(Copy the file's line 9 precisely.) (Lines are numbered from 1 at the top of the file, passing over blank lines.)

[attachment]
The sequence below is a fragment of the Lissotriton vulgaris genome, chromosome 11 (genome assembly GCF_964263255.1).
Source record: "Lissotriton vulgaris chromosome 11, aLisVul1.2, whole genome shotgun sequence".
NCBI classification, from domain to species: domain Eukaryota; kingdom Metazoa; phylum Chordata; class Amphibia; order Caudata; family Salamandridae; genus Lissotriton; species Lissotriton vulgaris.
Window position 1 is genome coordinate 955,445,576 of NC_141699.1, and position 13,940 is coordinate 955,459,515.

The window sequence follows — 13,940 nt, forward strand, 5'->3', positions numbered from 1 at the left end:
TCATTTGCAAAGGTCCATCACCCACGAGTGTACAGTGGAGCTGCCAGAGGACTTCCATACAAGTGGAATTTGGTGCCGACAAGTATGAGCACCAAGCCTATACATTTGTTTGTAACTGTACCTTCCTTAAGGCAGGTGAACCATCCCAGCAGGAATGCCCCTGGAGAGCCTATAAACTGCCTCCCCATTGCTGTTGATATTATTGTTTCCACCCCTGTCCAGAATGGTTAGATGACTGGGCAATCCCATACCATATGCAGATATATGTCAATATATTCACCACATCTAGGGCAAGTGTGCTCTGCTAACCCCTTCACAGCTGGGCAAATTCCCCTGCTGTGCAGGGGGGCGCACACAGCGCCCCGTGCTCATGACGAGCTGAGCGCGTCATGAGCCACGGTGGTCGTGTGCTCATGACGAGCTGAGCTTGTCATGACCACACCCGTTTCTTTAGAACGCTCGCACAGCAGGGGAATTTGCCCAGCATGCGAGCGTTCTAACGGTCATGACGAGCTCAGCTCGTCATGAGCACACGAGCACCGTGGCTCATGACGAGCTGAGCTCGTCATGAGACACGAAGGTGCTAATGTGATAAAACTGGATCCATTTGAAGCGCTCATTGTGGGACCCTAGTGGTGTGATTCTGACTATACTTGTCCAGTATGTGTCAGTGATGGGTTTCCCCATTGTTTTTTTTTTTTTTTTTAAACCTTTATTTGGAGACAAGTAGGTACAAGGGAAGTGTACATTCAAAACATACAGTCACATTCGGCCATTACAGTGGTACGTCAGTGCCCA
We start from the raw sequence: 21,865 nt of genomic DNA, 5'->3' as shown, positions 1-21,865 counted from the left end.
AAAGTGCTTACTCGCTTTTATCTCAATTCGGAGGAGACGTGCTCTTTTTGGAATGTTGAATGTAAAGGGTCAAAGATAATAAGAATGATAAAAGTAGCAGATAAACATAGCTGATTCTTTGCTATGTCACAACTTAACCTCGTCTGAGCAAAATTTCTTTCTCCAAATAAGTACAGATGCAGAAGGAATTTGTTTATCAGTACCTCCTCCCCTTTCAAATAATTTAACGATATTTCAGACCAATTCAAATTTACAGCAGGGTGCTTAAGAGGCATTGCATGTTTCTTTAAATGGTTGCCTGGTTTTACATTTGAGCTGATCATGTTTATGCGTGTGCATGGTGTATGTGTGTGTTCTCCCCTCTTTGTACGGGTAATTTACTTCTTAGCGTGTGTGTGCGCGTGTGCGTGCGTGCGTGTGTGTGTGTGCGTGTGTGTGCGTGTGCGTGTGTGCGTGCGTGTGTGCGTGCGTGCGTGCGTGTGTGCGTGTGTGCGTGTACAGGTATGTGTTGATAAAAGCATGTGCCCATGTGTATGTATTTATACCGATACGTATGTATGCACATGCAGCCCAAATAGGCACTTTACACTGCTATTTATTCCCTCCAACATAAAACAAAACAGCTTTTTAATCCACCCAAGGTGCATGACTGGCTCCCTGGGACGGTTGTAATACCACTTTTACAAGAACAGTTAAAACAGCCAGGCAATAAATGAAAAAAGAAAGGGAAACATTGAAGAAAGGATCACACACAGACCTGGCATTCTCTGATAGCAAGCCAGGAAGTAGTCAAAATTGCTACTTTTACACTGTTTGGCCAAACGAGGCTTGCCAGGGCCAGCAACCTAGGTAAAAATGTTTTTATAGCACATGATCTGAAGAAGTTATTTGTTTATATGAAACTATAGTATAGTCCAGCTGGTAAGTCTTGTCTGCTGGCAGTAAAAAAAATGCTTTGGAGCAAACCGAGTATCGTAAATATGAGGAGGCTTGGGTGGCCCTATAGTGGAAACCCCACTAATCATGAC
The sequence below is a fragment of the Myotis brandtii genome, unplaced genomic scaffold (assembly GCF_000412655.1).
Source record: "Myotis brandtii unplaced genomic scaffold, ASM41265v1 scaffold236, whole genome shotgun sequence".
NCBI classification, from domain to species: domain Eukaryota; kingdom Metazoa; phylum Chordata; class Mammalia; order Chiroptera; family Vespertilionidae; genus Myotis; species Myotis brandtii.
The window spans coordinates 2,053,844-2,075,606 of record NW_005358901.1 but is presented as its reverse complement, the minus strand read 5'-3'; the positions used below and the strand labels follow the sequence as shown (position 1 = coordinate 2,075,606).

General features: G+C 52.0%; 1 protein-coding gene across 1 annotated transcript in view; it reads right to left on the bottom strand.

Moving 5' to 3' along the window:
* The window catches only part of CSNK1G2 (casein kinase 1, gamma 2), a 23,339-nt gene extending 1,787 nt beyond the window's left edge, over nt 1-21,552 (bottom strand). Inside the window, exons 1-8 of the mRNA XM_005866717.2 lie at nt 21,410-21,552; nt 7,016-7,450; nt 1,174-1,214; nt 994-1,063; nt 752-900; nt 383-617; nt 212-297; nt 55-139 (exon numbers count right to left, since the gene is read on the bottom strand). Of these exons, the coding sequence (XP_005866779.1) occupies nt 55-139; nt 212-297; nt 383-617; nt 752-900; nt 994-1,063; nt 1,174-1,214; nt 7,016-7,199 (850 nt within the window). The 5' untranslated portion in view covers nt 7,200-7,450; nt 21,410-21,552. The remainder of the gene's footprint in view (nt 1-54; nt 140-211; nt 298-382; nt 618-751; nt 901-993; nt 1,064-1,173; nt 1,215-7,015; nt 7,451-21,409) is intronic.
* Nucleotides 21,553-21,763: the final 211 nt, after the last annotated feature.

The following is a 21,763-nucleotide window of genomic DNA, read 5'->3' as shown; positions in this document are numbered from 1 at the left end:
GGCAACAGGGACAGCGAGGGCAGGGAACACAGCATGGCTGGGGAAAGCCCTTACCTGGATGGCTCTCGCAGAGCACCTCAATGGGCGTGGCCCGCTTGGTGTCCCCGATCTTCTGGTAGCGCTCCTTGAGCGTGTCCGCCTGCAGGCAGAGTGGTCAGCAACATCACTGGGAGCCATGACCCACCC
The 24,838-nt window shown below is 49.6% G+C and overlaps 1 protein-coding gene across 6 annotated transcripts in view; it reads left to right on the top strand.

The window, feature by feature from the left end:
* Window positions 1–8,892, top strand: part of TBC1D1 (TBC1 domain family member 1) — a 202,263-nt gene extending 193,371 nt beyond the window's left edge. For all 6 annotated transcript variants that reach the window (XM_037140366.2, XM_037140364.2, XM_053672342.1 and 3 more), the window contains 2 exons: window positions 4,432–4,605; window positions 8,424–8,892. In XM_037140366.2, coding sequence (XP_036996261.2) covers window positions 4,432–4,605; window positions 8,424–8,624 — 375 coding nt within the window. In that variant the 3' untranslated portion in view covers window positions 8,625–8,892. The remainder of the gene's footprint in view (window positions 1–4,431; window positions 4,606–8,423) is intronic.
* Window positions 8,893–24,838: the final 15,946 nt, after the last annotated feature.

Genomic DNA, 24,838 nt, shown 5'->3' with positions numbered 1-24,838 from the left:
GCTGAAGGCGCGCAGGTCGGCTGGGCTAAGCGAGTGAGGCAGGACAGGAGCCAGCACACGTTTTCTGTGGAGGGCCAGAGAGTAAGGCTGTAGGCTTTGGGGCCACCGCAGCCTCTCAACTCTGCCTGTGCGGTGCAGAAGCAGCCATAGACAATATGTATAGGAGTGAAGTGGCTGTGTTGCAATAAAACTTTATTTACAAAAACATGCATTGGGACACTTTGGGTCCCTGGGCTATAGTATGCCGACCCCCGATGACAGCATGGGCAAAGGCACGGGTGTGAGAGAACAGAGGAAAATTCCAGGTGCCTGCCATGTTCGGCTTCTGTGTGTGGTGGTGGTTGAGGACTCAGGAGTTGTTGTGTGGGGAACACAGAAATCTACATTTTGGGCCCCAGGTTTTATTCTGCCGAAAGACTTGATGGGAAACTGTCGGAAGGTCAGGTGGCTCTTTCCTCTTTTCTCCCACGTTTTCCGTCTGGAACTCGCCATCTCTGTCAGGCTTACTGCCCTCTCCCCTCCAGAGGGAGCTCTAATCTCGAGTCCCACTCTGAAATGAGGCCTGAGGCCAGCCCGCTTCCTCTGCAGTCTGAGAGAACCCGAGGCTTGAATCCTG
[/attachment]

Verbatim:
The sequence below is a fragment of the Myotis brandtii genome, unplaced genomic scaffold (assembly GCF_000412655.1).